So, a gracious atonement made for all men after all, though it was precisely to refute this teaching troubling their Reformed churches that men like Gomarus and Bogerman sought a General Synod in the Netherlands to begin with.

What nonsense!

Article 3 of the Second Head (having to do with Christ’s redemption) is written simply to make plain that Calvinism’s ‘limiting’ of Christ’s atonement to the elect had nothing to do with its limiting of the value of Christ’s death. The atonement of the Son of God was valuable enough to save this world and ten thousand worlds besides, if that had been God’s will.

The point is, that was not the issue. The issue was, who was it that Christ represented (and whose guilt He carried) when He suffered God’s wrath for sin and sinners? All mankind in general, or only the elect of all mankind?

To which issue the truly Reformed Synod gave answer in the Canons:

For this was the sovereign counsel and most gracious will and purpose of God the Father, that the quickening and saving efficacy of the most precious death of His Son should extend to all the elect [!]for the bestowing upon them alone the gift of justifying faith, thereby to bring them infallibly to salvation; that is, it was the will of God that Christ by the blood of the cross, whereby He confirmed the new covenant, should effectually redeem out of every people, tribe, nation, and language all those, and those only [!] who were from eternity chosen to salvation and given to Him by the Father… (II, 8, emphasis added).

The extent of Christ’s atonement, those on whose behalf Christ sacrificed Himself, is, according to the Canons, limited to the elect. And this means that all those for whom Christ gave Himself are surely, infallibly saved.

A general atonement means that for the majority of those for whom He died, Christ ended up securing nothing. The majority of those whom God in the cross yearned to save, perish anyway.

Not such good news, however generous sounding, after all.

The Calvinistic delegates of the Synod of Dordt did not write the Canons to show the Arminians how much they had in common when it came to the gospel of grace. “There is room at the cross for your interpretation of it, and of ours. Let’s make allowances for each other’s views, shall we?” The Canons are of the sharpest polemical spirit. To the fathers of Dordt the doctrine of a universal redemption was unscriptural and destructive of the gospel.

J. I Packer in his magisterial “Introductory Essay” to John Owen’s The Death of Death in the Death of Christ has it precisely right when he states,

These five points are conveniently denoted by the mnemonic TULIP…. The difference between them [Calvinism and Arminianism] is not primarily one of emphasis, but of content. One proclaims a God who saves; the other speaks of a God Who enables man to save himself.1

In other words, what is at stake is the apostolic gospel itself.

We do well to consider that where true-hearted Calvinism has ruled there has been no aversion to confessing and promoting limited atonement.

J. I. Packer in his better days, prior to his “Evangelical and Catholics Together” compromise, summarized well the seventeenth-century theologian John Owen’s defense of Calvinism as the gospel in Owen’s book The Death of Death in the Death of Christ. (In the following quotation the emphases are ours.)

If we listen to him [Owen], he will teach us both how to believe the Scripture gospel and how to preach it. For the first: he will lead us to bow down before a sovereign Savior Who really saves, and to praise Him for a redeeming death which made it certain that all for whom He died will come to glory. It cannot be over-emphasized that we have not seen the full meaning of the Cross till we have seen it as the divines of Dort display it as the centre of the gospel, flanked on the one hand by total inability and unconditional election, and on the other by irresistible grace and final preservation. [That spells TULIP—kk]. For the full meaning of the Cross only appears when the atonement is defined in terms of these four truths. Christ died to save a certain company of helpless sinners upon whom God had set His free saving love. Christ’s death ensured the calling and keeping—the present and final salvation—of all whose sins He bore.2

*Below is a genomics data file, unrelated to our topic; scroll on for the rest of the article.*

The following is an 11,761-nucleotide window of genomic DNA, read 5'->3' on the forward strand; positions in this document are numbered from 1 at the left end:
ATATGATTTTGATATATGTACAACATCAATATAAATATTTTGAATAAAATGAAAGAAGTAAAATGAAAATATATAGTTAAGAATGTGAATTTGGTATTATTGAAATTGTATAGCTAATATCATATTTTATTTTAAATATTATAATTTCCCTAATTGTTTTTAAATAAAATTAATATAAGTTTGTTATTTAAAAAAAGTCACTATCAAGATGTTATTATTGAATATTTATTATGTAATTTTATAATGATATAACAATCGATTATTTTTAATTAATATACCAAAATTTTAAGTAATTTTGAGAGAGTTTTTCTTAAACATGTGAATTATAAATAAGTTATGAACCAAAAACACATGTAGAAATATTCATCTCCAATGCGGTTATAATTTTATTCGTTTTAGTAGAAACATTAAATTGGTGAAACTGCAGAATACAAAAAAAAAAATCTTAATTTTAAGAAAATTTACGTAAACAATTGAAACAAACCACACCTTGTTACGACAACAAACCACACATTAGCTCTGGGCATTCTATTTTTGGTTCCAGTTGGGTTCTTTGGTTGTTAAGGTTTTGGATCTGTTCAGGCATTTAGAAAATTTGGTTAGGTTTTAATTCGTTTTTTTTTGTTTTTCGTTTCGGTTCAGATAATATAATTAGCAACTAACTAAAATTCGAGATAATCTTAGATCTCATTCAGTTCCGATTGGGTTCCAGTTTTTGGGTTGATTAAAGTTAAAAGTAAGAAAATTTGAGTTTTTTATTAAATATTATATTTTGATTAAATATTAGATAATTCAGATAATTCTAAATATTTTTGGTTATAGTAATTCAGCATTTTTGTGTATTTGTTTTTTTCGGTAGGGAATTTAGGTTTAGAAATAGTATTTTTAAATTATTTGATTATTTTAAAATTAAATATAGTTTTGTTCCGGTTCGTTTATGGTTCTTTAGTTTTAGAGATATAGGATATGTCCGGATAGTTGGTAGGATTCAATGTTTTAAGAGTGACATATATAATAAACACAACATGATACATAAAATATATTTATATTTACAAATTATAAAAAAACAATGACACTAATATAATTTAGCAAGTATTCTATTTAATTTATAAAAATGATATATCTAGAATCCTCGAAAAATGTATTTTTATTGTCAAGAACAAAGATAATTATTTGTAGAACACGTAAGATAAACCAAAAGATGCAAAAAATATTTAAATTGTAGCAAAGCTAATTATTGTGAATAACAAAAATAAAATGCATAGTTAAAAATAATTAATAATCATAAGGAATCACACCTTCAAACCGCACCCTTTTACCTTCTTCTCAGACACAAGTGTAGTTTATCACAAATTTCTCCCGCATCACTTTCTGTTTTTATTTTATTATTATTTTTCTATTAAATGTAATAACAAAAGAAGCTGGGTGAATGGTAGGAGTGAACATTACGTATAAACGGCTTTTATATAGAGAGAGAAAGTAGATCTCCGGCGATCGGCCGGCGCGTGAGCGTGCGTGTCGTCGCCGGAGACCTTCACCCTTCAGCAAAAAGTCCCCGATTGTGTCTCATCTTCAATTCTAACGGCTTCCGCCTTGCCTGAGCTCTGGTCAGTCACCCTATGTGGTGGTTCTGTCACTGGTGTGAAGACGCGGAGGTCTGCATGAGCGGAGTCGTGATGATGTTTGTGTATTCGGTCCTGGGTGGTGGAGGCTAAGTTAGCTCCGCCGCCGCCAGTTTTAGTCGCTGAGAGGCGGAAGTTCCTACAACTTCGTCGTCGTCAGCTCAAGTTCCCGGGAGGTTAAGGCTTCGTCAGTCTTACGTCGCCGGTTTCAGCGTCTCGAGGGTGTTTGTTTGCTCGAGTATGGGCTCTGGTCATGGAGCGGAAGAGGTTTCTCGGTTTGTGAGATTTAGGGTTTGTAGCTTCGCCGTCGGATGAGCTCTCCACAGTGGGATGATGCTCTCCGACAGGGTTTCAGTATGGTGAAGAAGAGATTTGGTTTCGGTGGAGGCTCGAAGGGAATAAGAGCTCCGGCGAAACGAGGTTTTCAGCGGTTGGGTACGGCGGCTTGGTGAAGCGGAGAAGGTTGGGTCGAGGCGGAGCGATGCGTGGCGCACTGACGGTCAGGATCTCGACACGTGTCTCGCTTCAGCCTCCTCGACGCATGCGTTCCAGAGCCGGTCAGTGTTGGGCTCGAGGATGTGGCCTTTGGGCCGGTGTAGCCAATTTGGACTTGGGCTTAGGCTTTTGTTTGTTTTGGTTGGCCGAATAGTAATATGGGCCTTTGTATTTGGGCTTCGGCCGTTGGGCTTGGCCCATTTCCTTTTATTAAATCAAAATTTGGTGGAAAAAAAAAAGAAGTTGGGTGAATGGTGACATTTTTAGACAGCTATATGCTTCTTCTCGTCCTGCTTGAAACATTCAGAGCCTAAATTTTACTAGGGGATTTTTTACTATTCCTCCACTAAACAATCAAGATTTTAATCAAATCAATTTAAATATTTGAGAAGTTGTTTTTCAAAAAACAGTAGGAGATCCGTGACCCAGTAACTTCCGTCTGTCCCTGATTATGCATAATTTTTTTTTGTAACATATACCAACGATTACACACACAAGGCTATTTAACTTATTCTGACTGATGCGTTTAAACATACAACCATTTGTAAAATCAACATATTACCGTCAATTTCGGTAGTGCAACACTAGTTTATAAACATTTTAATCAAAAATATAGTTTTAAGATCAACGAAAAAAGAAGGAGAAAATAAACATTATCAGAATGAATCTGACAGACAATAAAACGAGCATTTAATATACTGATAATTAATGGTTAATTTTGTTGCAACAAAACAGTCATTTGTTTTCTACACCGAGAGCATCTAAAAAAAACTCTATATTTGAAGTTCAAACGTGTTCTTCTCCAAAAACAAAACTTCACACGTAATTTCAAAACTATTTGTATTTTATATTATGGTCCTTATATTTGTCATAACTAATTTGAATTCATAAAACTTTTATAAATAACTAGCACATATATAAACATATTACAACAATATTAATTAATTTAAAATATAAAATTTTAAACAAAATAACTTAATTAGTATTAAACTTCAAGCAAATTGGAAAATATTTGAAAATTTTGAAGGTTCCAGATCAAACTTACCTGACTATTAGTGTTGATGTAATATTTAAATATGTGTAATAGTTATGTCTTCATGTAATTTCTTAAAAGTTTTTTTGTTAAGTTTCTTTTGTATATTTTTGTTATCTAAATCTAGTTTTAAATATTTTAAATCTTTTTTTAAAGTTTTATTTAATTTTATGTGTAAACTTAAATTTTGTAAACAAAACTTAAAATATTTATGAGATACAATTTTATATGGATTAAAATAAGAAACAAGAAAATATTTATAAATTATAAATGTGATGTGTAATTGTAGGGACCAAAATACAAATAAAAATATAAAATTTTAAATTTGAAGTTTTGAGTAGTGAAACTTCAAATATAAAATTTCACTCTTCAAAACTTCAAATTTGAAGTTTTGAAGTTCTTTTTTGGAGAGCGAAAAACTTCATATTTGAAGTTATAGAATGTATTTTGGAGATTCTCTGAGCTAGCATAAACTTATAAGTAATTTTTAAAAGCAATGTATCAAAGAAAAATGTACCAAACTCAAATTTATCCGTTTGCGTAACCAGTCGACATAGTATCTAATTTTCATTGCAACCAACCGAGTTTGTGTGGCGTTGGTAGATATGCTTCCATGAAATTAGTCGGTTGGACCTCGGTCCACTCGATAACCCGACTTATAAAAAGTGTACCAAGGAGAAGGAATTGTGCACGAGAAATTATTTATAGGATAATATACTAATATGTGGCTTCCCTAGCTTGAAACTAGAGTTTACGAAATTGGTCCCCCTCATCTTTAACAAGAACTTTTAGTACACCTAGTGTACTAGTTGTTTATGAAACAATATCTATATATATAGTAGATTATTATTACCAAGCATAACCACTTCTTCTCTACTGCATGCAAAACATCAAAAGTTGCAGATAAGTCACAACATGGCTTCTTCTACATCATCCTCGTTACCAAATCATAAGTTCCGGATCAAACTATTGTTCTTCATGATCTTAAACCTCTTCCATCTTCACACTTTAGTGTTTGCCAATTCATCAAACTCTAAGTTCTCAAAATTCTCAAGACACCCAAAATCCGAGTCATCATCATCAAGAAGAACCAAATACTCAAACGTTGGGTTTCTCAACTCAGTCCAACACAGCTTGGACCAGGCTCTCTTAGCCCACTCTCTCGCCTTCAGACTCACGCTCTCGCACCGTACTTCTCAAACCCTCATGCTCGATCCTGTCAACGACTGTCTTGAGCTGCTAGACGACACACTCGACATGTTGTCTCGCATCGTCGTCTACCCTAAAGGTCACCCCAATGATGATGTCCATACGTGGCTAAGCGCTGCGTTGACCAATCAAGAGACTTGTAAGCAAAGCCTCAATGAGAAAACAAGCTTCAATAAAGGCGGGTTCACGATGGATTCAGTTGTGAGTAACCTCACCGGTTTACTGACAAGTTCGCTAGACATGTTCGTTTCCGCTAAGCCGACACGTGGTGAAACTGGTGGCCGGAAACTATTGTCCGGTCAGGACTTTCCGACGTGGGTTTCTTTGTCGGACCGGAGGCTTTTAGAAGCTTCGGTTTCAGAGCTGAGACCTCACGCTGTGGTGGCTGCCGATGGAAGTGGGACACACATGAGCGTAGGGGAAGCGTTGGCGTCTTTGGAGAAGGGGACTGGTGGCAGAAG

But there have been more such Calvinists.

Abraham Kuyper, in his book Particular Grace, written to reintroduce confessional Calvinism to his apostatizing Reformed church in the nineteenth-century Netherlands, provides a list of quotes from Reformed fathers who tied Christ’s atoning death to election, which is to say, limiting its scope to the elect. One of the theologians quoted was Dr. Trelcatius Sr., a stalwart who taught at Leiden prior to Dordt. Writes Trelcatius:

Christ did not die for all, but only for the elect, for if one should ask “For whom did Christ die?” then this pertains to those in whom the death of Christ hath effected its purpose, and this can only include all and every believer.3

This is an important quote, establishing that what is known as limited atonement was not a doctrine Dordt newly coined and invented, but was one already well established and which Dordt’s synod was convened exactly to defend.

And then Kuyper turns to a quote from what he calls “the well-known Synopsis” which “for almost a century remained the standard text of our theology” (but fell out of favor as Arminianism returned and modernism took hold):

The objects of grace are only the elect and true believers, both from the Old and New Testaments. For although the satisfaction of Christ, when viewed from the perspective of its scope, value, and sufficiency, could be extended to all men, yet it has been ordained specifically for those only whom the Father chose and granted to the Son.4

Again, the atonement of Christ could have been extended to all men, if that had been God’s will (because the value of the ‘shed blood’ is of infinite value); but it was not, because as Scripture makes plain, Christ’s death was ordained for a specific segment of the human race, the chosen, or elect, limiting its scope.

We could quote more such Calvinists. A. W. Pink comes to mind, in his book The Sovereignty of God. Limited atonement as effectual atonement looms large in Pink (read chapter 4).

Let no one be mistaken. It is Stewart’s contention that those who have and do hold to the doctrines of God’s sovereign saving grace as being properly described by what TULIP represent “…a Calvinism on the margins, rather than…the Protestant tradition as a whole…” (89). That is the real myth.

It is what is in line with the decisive Calvinism of the Canons of Dordt that represents the biblically faithful Protestant tradition. Nothing less.

What Stewart is proposing is nothing less than a departure from the time-honored tradition and a corruption of the gospel.


1 Edinburgh: Banner of Truth Trust, 1999, 4.

2 Packer, “Introductory Essay,” 15.

3 Abraham Kuyper, Particular Grace: A Defense of God’s Sovereignty in Salvation, translated by Marvin Kamps, (Grandville, MI: RFPA, 2001), 7.

4 Kuyper, 8 (emphasis added).